Advice for Parents. How to Prevent Eating Disorders, Part II: Healthy Habits in the Home

Train up a child in the way he should go, Even when he is old he will not depart from it. Proverbs 22:6

The prevalence of eating disorders among teens and college students is ever on the rise with younger and younger girls experimenting with binging and purging, food restriction, and over-exercise. Each year more young men are affected by a condition typically thought to be a girls’ problem.

There is much that a Christian parent can do in the home to guard their children and teens from eating disorders and other destructive food behaviors. Part I of this series addressed the need to help your children understand who they are in Christ. This is of primary importance and the largest share of your time and efforts should be concentrated in this task. But there are also practical habits that can be implemented in the home to help create an environment where eating disorders will be less likely to flourish.

The first line of defense is education-your own. Many well-meaning parents, unfamiliar with the causes and effects of eating disorders, unwittingly encourage or fail to recognize problem eating. Learn more about the warning signs and risk factors. If you feel your own nutritional knowledge is lacking, make it a topic of study.

The following practical tips and suggested behaviors can help you to begin cultivating a healthy environment in your home around food and eating:

Help children love healthy eating. It is always easier to reinforce positive behaviors than to eliminate negative ones. Introduce children to a wide variety of health, fresh foods at a young age. Kids who aren’t given a consistent diet of soda, fast food, and processed products won’t miss them. Cultivate a love for healthful, delicious, natural foods.

Cook at home, eat together. Home cooked, family shared meals become more about enjoying fellowship with each than shoveling grub standing at the kitchen counter or on the way to a soccer game. Homemade meals also tend to be healthier-lower in fat, sodium, sugar, and artificial additives. Make meals a special time for your family.

Don’t reward or punish with food. Food is for nutrition and for energy. While we certainly enjoy food beyond its utilitarian purpose, food should never be withheld as a cause of bad behavior nor given excessively as a reward. This can set up a skewed perception of food and its relationship to one’s behavior. Want to let your child know how special he is? Instead of a cupcake, reward him with a special outing or watch a movie-just the two of you. Find ways to praise and reward your kids that don’t involve sweets.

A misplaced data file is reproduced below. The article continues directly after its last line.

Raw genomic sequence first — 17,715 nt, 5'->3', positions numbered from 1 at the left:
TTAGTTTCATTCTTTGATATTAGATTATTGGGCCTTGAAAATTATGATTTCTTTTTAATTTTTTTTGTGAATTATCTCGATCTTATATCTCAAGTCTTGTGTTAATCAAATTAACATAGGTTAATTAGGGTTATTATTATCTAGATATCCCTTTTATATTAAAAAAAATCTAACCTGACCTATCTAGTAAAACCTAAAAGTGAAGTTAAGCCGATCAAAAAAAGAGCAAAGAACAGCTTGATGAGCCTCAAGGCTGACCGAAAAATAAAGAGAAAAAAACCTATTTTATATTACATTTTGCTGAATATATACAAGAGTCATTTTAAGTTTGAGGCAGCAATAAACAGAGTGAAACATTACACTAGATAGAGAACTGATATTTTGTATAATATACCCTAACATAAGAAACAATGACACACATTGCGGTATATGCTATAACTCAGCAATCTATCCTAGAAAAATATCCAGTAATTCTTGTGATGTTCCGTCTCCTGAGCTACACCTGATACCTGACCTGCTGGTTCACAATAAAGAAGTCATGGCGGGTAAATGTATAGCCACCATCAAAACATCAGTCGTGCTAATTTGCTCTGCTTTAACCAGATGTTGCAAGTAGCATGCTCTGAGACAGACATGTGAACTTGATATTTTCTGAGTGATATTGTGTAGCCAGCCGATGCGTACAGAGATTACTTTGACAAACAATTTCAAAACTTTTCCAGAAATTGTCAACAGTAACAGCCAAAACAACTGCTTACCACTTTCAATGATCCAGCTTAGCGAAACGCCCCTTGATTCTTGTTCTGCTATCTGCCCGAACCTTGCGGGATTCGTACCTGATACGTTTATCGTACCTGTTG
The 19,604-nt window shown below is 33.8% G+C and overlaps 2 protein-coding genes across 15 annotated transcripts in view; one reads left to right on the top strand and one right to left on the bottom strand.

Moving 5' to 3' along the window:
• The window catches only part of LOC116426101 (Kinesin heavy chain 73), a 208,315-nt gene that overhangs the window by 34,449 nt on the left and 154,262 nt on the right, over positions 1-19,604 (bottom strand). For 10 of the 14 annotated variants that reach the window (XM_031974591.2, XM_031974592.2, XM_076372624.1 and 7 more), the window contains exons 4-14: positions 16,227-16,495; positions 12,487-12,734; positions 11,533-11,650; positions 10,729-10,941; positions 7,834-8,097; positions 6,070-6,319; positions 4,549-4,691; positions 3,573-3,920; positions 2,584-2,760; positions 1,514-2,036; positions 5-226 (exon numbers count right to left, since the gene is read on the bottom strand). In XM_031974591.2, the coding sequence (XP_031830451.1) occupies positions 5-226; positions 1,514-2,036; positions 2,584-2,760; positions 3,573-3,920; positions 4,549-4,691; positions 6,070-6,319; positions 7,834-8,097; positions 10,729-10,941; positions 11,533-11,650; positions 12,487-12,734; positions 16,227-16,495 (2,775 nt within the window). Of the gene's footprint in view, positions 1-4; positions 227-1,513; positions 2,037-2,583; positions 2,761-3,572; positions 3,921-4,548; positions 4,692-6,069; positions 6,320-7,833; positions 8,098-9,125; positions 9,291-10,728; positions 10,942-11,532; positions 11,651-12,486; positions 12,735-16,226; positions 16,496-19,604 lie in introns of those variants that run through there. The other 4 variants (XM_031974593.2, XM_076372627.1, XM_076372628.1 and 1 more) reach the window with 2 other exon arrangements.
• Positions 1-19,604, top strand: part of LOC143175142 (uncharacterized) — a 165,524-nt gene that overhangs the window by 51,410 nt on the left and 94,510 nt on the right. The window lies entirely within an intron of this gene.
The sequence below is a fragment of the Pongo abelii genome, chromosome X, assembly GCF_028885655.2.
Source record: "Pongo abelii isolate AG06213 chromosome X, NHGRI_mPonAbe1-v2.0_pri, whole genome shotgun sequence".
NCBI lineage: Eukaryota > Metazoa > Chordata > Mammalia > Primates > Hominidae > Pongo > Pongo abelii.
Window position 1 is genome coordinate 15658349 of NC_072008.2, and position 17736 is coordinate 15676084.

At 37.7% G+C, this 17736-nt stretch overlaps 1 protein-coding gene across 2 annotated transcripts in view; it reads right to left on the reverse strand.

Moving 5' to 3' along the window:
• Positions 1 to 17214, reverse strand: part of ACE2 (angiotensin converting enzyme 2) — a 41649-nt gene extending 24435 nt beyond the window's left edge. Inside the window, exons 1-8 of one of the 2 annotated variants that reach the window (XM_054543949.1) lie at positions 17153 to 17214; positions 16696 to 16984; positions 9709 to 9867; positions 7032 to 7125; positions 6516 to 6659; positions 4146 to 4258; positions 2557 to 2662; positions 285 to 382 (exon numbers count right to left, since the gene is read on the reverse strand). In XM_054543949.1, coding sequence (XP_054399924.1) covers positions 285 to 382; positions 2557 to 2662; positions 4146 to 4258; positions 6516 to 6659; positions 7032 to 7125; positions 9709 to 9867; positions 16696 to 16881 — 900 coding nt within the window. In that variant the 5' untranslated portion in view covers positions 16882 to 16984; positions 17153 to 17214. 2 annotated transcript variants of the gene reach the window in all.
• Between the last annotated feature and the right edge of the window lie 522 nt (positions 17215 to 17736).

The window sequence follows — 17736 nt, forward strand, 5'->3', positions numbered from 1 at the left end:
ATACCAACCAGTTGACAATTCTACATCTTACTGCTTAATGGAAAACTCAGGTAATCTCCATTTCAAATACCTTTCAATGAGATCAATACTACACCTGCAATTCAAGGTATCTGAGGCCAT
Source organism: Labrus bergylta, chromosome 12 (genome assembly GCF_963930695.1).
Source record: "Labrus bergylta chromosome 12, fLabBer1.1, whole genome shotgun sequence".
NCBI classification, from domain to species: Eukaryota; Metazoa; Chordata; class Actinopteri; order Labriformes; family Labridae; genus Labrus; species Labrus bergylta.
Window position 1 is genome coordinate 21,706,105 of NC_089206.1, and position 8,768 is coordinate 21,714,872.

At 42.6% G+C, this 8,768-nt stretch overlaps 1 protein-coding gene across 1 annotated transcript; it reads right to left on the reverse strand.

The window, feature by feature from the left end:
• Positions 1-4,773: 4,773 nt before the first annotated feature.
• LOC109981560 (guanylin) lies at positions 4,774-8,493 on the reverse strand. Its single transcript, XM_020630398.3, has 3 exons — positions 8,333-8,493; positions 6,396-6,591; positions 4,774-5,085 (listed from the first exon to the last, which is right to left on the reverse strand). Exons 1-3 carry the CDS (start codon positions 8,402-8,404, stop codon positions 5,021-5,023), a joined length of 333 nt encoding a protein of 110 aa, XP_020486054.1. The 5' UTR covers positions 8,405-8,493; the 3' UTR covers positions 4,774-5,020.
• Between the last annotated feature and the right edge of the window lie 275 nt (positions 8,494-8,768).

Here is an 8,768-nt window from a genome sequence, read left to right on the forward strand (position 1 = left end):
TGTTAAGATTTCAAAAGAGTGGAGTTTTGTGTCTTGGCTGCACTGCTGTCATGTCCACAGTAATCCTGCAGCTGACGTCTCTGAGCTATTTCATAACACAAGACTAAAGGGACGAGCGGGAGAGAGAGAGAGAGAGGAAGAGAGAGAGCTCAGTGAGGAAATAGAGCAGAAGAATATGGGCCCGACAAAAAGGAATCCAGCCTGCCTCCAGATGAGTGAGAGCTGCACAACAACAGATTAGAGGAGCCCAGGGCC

Disband the Clean Plate Club. Naturally parents want their children to finish what’s on their plates, but forcing children to eat more than they desire encourages them to bypass their own internal sensory mechanisms around hunger and satiation. Instead, teach children to take what they can reasonably finish and make family games around limiting food waste. Children can start with a small portion and then go back for seconds if still hungry.

Decrease stress at meals. Agree to make meals an argument-free zone. Emotional disturbances during meals times set up a pattern of stress and anxiety around food. Handle issues with your spouse or matters of discipline at another time.

Set a good example. Regardless of media images and the cultural pressure to simultaneously over-indulge and maintain a size 2, your kids’ primary example and benchmark is you. Take a week and consider your own habits around food, body, and exercise. Do you model healthy eating and body image?

Teach your children well. Education for your children about eating disorders is not tantamount to suggestion. Don’t be afraid to teach your children about addiction and food-related disorders from fear that you’ll be putting ideas into their head. You children will indeed learn about eating disorders. Would you rather they learn at home or in the locker room? Help them to be wise and discerning, not naïve and out of touch.

Help your children understand what God says about food. Giving children a Biblical perspective on food and eating helps them to know how to put both in proper perspective. Eating is not a sin, fasting is not a sin, but we must practice both for God’s glory, not for our own comfort or escape. Help your children to see food and the proper enjoyment of it as a blessing from God.

So, whether you eat or drink, or whatever you do, do all to the glory of God. 1 Corinthians 10:31